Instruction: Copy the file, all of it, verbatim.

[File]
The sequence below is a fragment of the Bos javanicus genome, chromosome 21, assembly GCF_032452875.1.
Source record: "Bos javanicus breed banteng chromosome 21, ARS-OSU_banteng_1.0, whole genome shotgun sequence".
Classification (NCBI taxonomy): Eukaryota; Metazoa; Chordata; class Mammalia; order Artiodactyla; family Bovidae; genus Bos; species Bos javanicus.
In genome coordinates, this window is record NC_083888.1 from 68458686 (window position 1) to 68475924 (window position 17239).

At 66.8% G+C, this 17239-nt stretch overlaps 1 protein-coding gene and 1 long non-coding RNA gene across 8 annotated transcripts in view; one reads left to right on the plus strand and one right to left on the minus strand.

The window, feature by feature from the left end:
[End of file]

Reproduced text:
The sequence below is a fragment of the Bos javanicus genome, chromosome 21, assembly GCF_032452875.1.
Source record: "Bos javanicus breed banteng chromosome 21, ARS-OSU_banteng_1.0, whole genome shotgun sequence".
Classification (NCBI taxonomy): Eukaryota; Metazoa; Chordata; class Mammalia; order Artiodactyla; family Bovidae; genus Bos; species Bos javanicus.
In genome coordinates, this window is record NC_083888.1 from 68458686 (window position 1) to 68475924 (window position 17239).

At 66.8% G+C, this 17239-nt stretch overlaps 1 protein-coding gene and 1 long non-coding RNA gene across 8 annotated transcripts in view; one reads left to right on the plus strand and one right to left on the minus strand.

The window, feature by feature from the left end: